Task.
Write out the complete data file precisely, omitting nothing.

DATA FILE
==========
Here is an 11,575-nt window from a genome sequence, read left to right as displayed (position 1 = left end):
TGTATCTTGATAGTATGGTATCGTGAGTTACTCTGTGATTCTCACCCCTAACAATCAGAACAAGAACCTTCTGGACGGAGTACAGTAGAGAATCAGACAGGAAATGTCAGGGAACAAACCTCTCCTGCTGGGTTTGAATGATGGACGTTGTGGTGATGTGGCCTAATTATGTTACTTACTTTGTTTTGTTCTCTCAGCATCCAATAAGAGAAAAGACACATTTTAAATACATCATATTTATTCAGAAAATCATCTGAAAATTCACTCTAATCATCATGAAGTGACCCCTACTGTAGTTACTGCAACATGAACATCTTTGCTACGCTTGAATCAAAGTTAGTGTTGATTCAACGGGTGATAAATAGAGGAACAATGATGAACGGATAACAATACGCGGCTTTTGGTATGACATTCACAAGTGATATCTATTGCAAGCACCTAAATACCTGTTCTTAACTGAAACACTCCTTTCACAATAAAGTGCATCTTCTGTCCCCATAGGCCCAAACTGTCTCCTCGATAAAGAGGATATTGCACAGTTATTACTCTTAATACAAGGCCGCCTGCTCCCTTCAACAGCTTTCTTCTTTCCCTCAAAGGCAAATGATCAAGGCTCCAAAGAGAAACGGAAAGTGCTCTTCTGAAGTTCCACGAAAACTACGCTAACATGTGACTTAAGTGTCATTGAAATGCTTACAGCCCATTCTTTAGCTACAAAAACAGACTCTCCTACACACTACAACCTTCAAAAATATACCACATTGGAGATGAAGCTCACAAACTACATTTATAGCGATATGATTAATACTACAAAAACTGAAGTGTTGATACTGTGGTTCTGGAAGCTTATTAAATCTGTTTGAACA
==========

Here is an 11,575-nt window from a genome sequence, read left to right as displayed (position 1 = left end):
TGTATCTTGATAGTATGGTATCGTGAGTTACTCTGTGATTCTCACCCCTAACAATCAGAACAAGAACCTTCTGGACGGAGTACAGTAGAGAATCAGACAGGAAATGTCAGGGAACAAACCTCTCCTGCTGGGTTTGAATGATGGACGTTGTGGTGATGTGGCCTAATTATGTTACTTACTTTGTTTTGTTCTCTCAGCATCCAATAAGAGAAAAGACACATTTTAAATACATCATATTTATTCAGAAAATCATCTGAAAATTCACTCTAATCATCATGAAGTGACCCCTACTGTAGTTACTGCAACATGAACATCTTTGCTACGCTTGAATCAAAGTTAGTGTTGATTCAACGGGTGATAAATAGAGGAACAATGATGAACGGATAACAATACGCGGCTTTTGGTATGACATTCACAAGTGATATCTATTGCAAGCACCTAAATACCTGTTCTTAACTGAAACACTCCTTTCACAATAAAGTGCATCTTCTGTCCCCATAGGCCCAAACTGTCTCCTCGATAAAGAGGATATTGCACAGTTATTACTCTTAATACAAGGCCGCCTGCTCCCTTCAACAGCTTTCTTCTTTCCCTCAAAGGCAAATGATCAAGGCTCCAAAGAGAAACGGAAAGTGCTCTTCTGAAGTTCCACGAAAACTACGCTAACATGTGACTTAAGTGTCATTGAAATGCTTACAGCCCATTCTTTAGCTACAAAAACAGACTCTCCTACACACTACAACCTTCAAAAATATACCACATTGGAGATGAAGCTCACAAACTACATTTATAGCGATATGATTAATACTACAAAAACTGAAGTGTTGATACTGTGGTTCTGGAAGCTTATTAAATCTGTTTGAACA